Monday, August 24, 2009

Moratorium Revisited

If you can imagine what it feels like to watch the legendary Willy Herrón install a monumental 7' x 10' painting on the wall at your own space, then you get a sense for how last month unfolded. If meeting Joan Jett was like being in the company of rock stardom, opening a show with impassioned political work spanning three generations of Chicano and Mexicano artists that includes Herron's Munch-worthy painting of a tormented figure lifted from a photo of the actual Chicano Moratorium and celebrating my birthday with him and a slew of the city's best poets and art activists just a few days later was been like finding myself at home in a majestic galaxy that outshines Eta Carinae, long a contender for the Milkway's brightest sun. At this juncture, it is appropriate to credit Pete Galindo at the Federal Art Project, who debut the Herrón piece earlier this summer at a retrospective for the artist.

The opening of the "Chican@ Resistance & Revolution" exhibition was a powerful reminder of all that movimiento art and activism stood for and should continue to stand for. Maritza Alvarez, 13 Visions Productions cinematographer/photographer as well as member of the Mujerez de Maiz collective, stole the show for me with poetic black-and-white portraits depicting indigenous women, but references to the MacArthur Park melee where police used undue force on people in a stand-out painting by Wenceslao Quiroz harkened back to the 1970 and 1971 clashes between peaceful protesters and law enforcement agents and drew uncanny parallels..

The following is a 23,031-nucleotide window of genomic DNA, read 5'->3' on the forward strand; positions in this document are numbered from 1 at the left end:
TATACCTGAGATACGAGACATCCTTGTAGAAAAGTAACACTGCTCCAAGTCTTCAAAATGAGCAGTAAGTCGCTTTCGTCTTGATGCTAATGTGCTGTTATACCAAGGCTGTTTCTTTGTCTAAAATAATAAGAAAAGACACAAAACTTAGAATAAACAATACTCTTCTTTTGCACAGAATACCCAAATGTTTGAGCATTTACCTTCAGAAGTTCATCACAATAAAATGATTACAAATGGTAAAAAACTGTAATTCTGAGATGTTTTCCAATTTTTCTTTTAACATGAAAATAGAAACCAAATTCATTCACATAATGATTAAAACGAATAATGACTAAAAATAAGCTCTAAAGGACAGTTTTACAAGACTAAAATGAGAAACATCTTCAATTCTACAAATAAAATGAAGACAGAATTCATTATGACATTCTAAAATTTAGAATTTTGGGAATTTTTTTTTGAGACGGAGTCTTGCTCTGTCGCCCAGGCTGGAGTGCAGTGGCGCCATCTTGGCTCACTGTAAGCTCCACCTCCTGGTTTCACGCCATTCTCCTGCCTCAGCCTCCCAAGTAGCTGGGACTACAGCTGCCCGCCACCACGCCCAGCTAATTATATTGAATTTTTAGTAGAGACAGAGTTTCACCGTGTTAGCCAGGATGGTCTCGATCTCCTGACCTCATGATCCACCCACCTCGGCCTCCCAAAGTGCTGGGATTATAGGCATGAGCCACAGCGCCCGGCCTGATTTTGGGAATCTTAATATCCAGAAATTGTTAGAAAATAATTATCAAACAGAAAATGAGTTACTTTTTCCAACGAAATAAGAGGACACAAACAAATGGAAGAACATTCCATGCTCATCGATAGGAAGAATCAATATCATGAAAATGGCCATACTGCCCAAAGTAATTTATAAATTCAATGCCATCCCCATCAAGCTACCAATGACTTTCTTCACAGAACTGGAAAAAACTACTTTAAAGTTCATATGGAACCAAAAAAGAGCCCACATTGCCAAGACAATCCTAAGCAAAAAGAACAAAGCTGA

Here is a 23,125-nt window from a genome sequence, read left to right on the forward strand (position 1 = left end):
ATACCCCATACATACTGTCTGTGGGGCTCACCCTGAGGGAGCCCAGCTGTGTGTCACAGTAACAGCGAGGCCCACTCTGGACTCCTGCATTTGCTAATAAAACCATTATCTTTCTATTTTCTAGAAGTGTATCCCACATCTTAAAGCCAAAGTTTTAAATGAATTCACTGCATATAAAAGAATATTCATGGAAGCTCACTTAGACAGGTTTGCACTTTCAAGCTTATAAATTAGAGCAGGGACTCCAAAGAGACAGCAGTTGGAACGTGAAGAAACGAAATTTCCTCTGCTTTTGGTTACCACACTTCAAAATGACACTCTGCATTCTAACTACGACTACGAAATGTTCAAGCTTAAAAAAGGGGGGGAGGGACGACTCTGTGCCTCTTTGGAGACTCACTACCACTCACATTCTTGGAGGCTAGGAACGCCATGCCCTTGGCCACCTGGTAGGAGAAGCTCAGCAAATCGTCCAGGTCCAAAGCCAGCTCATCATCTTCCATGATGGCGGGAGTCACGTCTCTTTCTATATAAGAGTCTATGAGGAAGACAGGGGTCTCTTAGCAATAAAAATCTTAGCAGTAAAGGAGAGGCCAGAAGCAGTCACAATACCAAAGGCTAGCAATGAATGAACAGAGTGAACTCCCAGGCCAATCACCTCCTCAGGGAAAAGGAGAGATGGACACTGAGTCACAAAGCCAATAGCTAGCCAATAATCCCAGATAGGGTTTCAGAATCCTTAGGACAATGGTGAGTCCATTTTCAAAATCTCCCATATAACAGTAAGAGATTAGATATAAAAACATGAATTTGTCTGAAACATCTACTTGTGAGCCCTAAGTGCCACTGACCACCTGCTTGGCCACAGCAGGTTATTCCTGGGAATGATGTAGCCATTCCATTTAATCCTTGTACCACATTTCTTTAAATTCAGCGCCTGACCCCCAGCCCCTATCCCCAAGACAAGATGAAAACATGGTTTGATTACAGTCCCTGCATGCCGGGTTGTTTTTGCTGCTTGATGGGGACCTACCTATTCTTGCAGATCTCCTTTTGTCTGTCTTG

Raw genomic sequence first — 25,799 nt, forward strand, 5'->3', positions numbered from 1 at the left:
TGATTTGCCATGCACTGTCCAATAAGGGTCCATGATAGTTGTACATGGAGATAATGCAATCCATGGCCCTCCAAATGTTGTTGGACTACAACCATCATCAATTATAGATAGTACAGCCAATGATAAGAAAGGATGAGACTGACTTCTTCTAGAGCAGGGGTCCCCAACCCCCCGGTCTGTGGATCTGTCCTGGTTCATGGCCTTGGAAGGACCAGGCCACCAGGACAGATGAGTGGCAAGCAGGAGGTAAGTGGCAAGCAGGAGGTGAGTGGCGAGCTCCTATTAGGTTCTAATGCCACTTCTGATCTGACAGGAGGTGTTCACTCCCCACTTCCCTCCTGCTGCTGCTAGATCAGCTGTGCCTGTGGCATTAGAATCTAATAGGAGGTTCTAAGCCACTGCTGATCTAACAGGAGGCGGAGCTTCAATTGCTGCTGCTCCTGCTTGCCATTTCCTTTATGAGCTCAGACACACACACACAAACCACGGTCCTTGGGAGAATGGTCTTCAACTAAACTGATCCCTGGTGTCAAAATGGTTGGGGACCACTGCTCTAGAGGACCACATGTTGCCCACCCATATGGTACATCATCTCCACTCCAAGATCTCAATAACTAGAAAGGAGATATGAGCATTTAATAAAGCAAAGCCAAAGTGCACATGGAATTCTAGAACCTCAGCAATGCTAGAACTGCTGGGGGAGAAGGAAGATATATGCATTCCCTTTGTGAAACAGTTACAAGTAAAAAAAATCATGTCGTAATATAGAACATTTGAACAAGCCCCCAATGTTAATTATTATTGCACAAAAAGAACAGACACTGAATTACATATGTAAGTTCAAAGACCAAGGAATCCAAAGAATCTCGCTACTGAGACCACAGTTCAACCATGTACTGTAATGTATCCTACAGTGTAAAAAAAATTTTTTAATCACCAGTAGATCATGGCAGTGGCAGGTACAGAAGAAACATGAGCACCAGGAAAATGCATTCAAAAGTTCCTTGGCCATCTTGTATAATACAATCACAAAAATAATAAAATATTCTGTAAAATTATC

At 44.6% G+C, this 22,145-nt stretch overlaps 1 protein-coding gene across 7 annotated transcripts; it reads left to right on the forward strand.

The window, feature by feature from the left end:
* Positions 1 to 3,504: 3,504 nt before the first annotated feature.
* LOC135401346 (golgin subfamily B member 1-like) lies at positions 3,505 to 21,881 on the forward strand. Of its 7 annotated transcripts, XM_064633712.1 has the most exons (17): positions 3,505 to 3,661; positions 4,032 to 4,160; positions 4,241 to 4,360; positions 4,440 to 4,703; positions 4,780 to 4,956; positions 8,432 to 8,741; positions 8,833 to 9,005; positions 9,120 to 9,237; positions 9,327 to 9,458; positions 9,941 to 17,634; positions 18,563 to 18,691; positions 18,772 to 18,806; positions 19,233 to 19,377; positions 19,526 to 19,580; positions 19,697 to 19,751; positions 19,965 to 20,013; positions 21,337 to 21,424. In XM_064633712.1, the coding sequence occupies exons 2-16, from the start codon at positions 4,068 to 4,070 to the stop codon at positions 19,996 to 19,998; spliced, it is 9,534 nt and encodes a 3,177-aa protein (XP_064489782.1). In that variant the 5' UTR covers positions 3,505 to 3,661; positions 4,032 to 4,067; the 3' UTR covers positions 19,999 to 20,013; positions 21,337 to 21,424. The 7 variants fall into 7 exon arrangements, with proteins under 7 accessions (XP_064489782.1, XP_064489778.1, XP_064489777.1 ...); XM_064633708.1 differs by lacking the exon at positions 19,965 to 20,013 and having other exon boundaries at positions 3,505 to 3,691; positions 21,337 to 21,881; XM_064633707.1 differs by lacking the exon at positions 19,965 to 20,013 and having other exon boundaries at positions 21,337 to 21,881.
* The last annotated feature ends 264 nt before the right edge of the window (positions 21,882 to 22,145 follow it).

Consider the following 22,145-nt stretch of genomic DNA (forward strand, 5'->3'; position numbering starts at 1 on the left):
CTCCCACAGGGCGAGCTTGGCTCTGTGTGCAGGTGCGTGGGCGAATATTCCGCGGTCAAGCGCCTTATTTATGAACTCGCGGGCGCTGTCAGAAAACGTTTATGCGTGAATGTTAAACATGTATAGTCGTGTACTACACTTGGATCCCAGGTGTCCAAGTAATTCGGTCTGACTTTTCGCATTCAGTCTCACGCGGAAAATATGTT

In the process, we managed to whip out another issue of the paper with John Carlos de Luna's monochromatic image of Rubén Salazar on the cover. So the sharpest (and meatiest according to Random Hero) issue to date is currently filtering out into the East Side environs. The twin wedding day stories by Brandy Maya Healy Maramba and bass player Joey Maramba made the wait worthwhile. We closed the show on the Moratorium anniversary and were honored to have Carlos Montes and Elena Dominguez, both original LA-area Brown Berets, in the audience, after which Galería Brooklyn & Boyle was host to the filming of a new video for retro-cabaret, border-straddling lounge act Santos de Los Angeles. We were almost in overdrive at that point, but I still managed to slip into the Federal Art Project gallery for "Burn," a show of hauntingly sad, but still very disturbing images by Vincent Valdez, a young brother who wields a Vermeer-meets-Crumb paintbrush with deadly force. Valdez is, like me, a Tex-Mexile transplant who is just at home on LA's East Side as he is at San Anto's quintessential Bar America, the gateway to that city's South Side. Pete Galindo is on the leading edge of the burgeoning downtown LA art scene and a former SPARC staffer, so he knows Chicano art better than most. The show is the perfect allegory for the hottest side of the summer and the incendiary mountains that surrounded us with plumes of thick, black smoke for weeks as a result.